Bill O'Reilly: Laura Ingraham's plan for immigration will 'destroy' GOP

The conservative talk show host said the U.S. should begin deporting "people, not by the hundreds, not by the dozens, by the thousands."

By Gabrielle Levy

WASHINGTON, July 3 (UPI) -- Immigration reform is at the heart of the battle for the soul of the Republican Party, and it was on display more than ever in a tense debate between Bill O'Reilly and Laura Ingraham Wednesday.

Ingraham, a tea party conservative radio host, told The O'Reilly Factor host the only way to deal with the influx of thousands of children at the U.S.-Mexico border was to begin mass deportations.


"No. 1, first thing you do is start deporting people, not by the hundreds, not by the dozens, by the thousands," she said. "That means entire families, not just the father or mother, but we keep families unified by deporting all people who are here illegally."

Last month, it was Ingraham's endorsement went a long way toward helping Dave Brat topple House Majority Leader Eric Cantor, a defeat that was seen as a blow to the GOP establishment. On Wednesday, O'Reilly challenged Ingraham's stance, arguing that her brand of conservatism would divide the party and sink its electoral changes.

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"I do believe that if you do mass deportations... that the Republican Party would become obsolete, that it would ensure Hillary Clinton's election in 2016 because demographics don't add up," he said


"That's the left's argument," Ingraham responded. "You are adopting the argument of the left."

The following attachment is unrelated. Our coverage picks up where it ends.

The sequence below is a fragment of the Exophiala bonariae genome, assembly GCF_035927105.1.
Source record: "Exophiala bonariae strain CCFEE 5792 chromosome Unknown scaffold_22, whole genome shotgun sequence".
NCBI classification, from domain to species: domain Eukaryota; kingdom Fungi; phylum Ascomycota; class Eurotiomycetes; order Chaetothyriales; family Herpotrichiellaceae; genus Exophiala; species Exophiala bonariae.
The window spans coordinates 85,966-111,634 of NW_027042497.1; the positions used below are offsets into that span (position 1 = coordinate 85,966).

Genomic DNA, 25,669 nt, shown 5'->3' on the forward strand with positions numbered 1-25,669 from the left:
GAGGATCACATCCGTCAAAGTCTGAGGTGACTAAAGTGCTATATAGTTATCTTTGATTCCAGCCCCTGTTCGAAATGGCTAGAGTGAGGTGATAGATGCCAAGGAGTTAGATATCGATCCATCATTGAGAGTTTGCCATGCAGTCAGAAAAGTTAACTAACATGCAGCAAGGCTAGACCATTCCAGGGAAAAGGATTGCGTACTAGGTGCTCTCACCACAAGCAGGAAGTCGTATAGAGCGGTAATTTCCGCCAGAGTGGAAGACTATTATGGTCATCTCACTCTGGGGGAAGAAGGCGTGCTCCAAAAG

But O'Reilly reminded her that such prominent Republicans such as former presidential candidate Sen. John McCain and top strategist Karl Rove had both said Republicans would have to back immigration reform.

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"You, Laura Ingraham, don't believe that if television cameras, and you know how wild the media would go, show families being forcibly removed -- and I mean forcibly, because it would have to be -- placed on buses, you don't believe, and the polls show, that 67 percent of Americans want some sort of pathway, so I'm telling you, if your vision were put in there, Republican Party, done," he said.

Ingraham agreed -- at least that the spectacle of protestors blocking busses full of immigrants splashed across national media -- was bad politics.

"I think what you saw in Murrieta, Calif., was not something that we should say should not happen in the United States," Ingraham said. "No one wants people to spit on each other, I don't agree with that, but the people saying 'Oh no, you won't do this to our community, you won't do this to our wages, you won't do this to our public schools,' where do the people get satisfaction? Where do they go?"

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"I understand the frustration 100 percent, and I'll be out there demonstrating with them, but I think that there's a better way to do it without destroying the Republican Party," O'Reilly said.

"The Republican Party has done a good job at destroying itself by not standing up for the American worker. They're not standing up for the regular people," Ingraham shot back.

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